|Dr. Kanayo F. Nwanze, President of IFAD.|
Rome, 18 November 2016 – The International Fund for Agricultural Development (IFAD) and the Government of Zimbabwe signed a US$25.5 million agreement today to revitalize 6,100 hectares in 152 existing smallholder irrigation schemes in the semi-arid zones in four provinces: Manicaland, Masvingo, Matabeleland South and Midlands. Over 27,700 poor rural households will benefit from this programme.
The agreement was signed in Rome by Patrick Chinamasa, Minister for Finance and Economic Development of Zimbabwe and Kanayo F. Nwanze, President of IFAD.
The Smallholder Irrigation Revitalization Programme (SIRP) will cover some 46 per cent of the country’s estimated total irrigation-equipped area of about 13,000 hectares. The total cost of the project is US$51.3 million, including $15 million from the OPEC Fund for International Development, $7.9 million from the Government of Zimbabwe and $3.2 million from the beneficiaries themselves.
Zimbabwe’s current drought and food security issues have remained dire over the past decade, exposing millions of people to food insecurity and poverty despite the fact that Zimbabwe has one of the highest proportion of irrigated land in the region. Evidence shows that households in smallholder irrigation schemes are better off in terms of food production, income, nutrition and general well-being than those relying on rainfed agriculture.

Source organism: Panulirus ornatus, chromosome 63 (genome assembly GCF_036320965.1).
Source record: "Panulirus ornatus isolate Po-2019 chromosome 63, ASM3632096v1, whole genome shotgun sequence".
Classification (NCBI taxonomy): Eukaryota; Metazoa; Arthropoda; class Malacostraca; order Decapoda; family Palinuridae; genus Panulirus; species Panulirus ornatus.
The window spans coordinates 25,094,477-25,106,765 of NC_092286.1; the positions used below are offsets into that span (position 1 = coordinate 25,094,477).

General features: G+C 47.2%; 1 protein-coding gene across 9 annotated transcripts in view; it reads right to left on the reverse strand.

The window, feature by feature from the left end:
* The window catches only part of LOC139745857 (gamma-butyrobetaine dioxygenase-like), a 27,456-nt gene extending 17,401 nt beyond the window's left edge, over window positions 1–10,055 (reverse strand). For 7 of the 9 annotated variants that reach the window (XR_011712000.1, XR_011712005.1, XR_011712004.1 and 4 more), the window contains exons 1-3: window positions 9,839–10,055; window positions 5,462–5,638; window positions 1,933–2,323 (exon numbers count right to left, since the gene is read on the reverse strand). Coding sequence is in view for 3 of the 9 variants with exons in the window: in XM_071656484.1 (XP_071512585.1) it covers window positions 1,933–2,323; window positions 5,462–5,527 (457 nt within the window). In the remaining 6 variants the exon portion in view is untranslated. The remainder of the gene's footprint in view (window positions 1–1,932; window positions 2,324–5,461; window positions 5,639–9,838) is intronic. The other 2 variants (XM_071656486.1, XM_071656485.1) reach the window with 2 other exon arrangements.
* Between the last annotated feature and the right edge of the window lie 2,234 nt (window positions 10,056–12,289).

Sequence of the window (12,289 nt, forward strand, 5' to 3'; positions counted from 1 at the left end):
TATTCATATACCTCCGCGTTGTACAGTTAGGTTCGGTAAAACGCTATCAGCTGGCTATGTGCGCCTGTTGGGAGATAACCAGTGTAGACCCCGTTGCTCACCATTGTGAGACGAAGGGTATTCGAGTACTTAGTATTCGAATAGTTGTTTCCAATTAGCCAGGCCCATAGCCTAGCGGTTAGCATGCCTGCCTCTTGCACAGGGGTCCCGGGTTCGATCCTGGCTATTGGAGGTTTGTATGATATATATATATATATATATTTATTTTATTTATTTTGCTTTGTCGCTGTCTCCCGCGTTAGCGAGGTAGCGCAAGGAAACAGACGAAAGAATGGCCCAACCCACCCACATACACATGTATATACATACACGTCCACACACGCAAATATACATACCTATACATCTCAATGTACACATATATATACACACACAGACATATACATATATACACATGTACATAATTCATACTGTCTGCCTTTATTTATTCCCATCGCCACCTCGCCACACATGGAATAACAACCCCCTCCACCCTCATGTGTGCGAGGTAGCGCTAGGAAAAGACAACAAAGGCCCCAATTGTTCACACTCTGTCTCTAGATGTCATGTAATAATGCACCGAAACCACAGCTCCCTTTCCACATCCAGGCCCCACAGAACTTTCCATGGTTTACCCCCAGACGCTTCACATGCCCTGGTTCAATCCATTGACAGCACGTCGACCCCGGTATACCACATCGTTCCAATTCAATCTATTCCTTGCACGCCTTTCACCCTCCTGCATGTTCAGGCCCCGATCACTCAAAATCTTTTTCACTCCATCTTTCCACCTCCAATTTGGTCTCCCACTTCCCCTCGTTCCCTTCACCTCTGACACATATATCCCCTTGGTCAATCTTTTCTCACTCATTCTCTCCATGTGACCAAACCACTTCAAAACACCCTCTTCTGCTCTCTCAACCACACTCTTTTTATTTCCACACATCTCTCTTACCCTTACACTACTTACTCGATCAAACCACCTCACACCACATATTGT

“Decades of experience in irrigation development, both in Zimbabwe and elsewhere, has shown that there is need for an integrated approach to ensure commercial varieties and climate resilience,” said Thomas Rath, IFAD Country Programme Manager for Zimbabwe. “This is why SIRP is designed to help drought-hit smallholder farmers to improve access to markets and fertilizers and adopt climate-smart agricultural practices to boost productivity so that they can generate sufficient revenues to defray the costs of operating and maintaining irrigation schemes.”
SIRP will improve productivity and climate resilient crop production under both rainfed and irrigated conditions, through diversification of crops and increased adoption of improved varieties, combined with climate-smart agricultural practices and most importantly, enhanced access to markets. In addition, the project will improve the management of natural resources at the village level, including soil and water conservation in the catchment areas adjacent to the irrigation schemes.
In short, the programme will allow rural households in the target districts to achieve food and nutrition security and become resilient to the effects of climate change and economic shocks.
Since 1980, IFAD has financed six rural development programmes and projects in Zimbabwe, for a total amount of $266.9 million with IFAD investment of $95.6 benefiting directly 1,168,000 rural households.